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The Cowsills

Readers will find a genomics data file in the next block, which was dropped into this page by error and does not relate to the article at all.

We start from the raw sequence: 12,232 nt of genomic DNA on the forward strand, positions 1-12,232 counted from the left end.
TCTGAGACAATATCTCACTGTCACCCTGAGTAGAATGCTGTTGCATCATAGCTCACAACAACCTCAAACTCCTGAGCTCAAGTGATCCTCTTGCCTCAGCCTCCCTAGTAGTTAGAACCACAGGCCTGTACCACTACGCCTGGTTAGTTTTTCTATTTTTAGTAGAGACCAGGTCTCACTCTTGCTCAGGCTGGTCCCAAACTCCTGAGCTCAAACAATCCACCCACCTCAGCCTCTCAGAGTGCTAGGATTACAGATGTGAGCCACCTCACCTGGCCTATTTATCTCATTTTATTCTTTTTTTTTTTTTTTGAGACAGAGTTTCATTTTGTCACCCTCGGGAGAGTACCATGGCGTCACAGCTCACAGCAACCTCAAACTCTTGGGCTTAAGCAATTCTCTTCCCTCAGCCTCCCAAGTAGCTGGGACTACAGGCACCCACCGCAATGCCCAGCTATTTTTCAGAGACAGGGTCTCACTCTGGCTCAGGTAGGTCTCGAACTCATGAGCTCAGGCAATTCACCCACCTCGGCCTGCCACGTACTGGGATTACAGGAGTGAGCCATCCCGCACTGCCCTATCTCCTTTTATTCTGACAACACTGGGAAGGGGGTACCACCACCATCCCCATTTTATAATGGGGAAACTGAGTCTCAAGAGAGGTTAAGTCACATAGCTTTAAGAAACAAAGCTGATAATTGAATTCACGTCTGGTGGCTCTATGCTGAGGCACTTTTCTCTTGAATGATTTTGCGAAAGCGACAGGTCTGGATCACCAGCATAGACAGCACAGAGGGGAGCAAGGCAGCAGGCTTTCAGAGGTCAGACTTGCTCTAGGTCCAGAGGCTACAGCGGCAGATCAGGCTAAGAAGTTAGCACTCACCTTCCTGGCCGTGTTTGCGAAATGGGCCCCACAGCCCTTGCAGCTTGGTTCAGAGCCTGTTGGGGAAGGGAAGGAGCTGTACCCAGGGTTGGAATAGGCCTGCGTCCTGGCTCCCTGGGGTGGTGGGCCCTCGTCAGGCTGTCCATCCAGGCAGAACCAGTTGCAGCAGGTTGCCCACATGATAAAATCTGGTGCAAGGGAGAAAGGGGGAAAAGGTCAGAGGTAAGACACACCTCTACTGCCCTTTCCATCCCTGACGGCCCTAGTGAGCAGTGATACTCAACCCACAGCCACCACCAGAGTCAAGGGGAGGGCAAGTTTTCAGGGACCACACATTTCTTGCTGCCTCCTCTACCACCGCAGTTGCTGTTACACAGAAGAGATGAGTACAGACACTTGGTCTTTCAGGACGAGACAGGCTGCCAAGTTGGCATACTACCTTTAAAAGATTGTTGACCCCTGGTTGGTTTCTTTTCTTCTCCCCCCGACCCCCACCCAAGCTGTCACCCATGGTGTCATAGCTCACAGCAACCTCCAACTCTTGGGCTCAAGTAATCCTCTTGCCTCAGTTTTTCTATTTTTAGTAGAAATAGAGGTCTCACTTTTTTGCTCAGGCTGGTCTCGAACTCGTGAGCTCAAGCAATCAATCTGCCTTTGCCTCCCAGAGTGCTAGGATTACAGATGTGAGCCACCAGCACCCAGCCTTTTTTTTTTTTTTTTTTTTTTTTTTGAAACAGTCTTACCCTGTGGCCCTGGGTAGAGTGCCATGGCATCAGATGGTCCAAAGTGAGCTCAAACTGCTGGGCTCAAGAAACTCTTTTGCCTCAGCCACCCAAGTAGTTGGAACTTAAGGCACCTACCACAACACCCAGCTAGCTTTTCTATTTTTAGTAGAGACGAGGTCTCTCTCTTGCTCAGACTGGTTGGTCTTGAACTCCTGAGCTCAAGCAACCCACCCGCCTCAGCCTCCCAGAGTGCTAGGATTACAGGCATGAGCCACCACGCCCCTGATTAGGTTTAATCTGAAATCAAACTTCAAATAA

The real-life inspiration behind the hit television series The Partridge Family, the Cowsills -- comprised of teen siblings Bill, Bob, Barry, John, Susan, and Paul in tandem with mother Barbara -- were one of the biggest pop acts of the late '60s, scoring a series of hits including "The Rain, the Park and Other Things" and "Hair" with their angelic harmonies and sun-kissed melodies. The group's origins lie with Bill and Bob, who as children began their singing careers covering Everly Brothers hits. Given guitars by their father, Navy man William "Bud" Cowsill, the siblings soon recruited younger brothers Barry and John to play bass and drums, respectively, and as Beatlemania dawned, the teen foursome began performing live at school dances and church socials throughout their native Newport, RI. Soon, the Cowsills landed a regular weekend gig at the local club Bannisters Wharf, and in 1967 recorded the single "All I Really Wanta Be Is Me" for the Joda label. The record generated little response, however, and after an appearance on NBC's The Today Show, the group signed to Mercury Records, where they issued three more singles to negligible interest. Mercury producer Artie Kornfeld remained convinced of the Cowsills' commercial appeal, however, and set up another recording date independent of the label. This time, however, he convinced their siblings' mother, Barbara, to contribute vocals to the session, which yielded the stunning "The Rain, the Park and Other Things." With their wholesome family image serving as a marketing godsend, Kornfeld sealed a deal with MGM, which issued the single in the fall of 1967; it eventually rose to number two on the national charts, selling over a million copies in the process. The Cowsills' self-titled debut LP soon followed, and with the title track from 1968's We Can Fly, the family scored their second hit, in the meantime adding two more siblings -- sister Susan and brother Paul -- to the lineup. "Indian Lake" reached the Top Ten later that year, and in 1969 the group scored its biggest chart entry with the title song from the rock musical Hair. Around that same time, Columbia Pictures' television division dispatched a group of screenwriters to observe the Cowsills' daily lives for a possible series based on their story. The show never panned out, but was later fictionalized as The Partridge Family. By the time The Partridge Family hit the airwaves in 1970, however, the Cowsills' career was on the decline, and in the wake of the 1971 LP On My Side, the group disbanded. That same year, Bill Cowsill (who was briefly considered to replace Brian Wilson in the Beach Boys' touring lineup) issued a solo LP, Nervous Breakthrough, but otherwise the siblings were musically inactive for much of the decade. In the late '70s, Bob, John, Susan, and Paul recorded a batch of original material with producer Chuck Plotkin, but the sessions were never unreleased. Barbara Cowsill died on January 31, 1985, and her children spent the '90s in regaining some of their former musical prominence. Barry mounted a solo career, Bill founded the country group the Blue Shadows, and Susan joined the Continental Drifters, an all-star New Orleans-via-Los Angeles combo also featuring her husband, ex-dB Peter Holsapple, and onetime Bangle Vicki Peterson. In 1994, the "core four" -- Bob, John, Susan, and Paul -- contributed a newly recorded Cowsills track, "Is It Any Wonder," to the Yellow Pills, Vol. 1 pop compilation. A new studio album, Global, followed in 1998. When Hurricane Katrina ravaged New Orleans on August 29, 2005, Susan and her family had already evacuated the area. However, brother Barry -- also a New Orleans resident at the time -- had not. Susan had received a phone call from Barry as late as September 1. The family searched for any sign of him for four months before his body was recovered and identified on December 28. Another death followed in 2006, when Bill passed away in February at the age of 58 after lingering health issues. ~ Jason Ankeny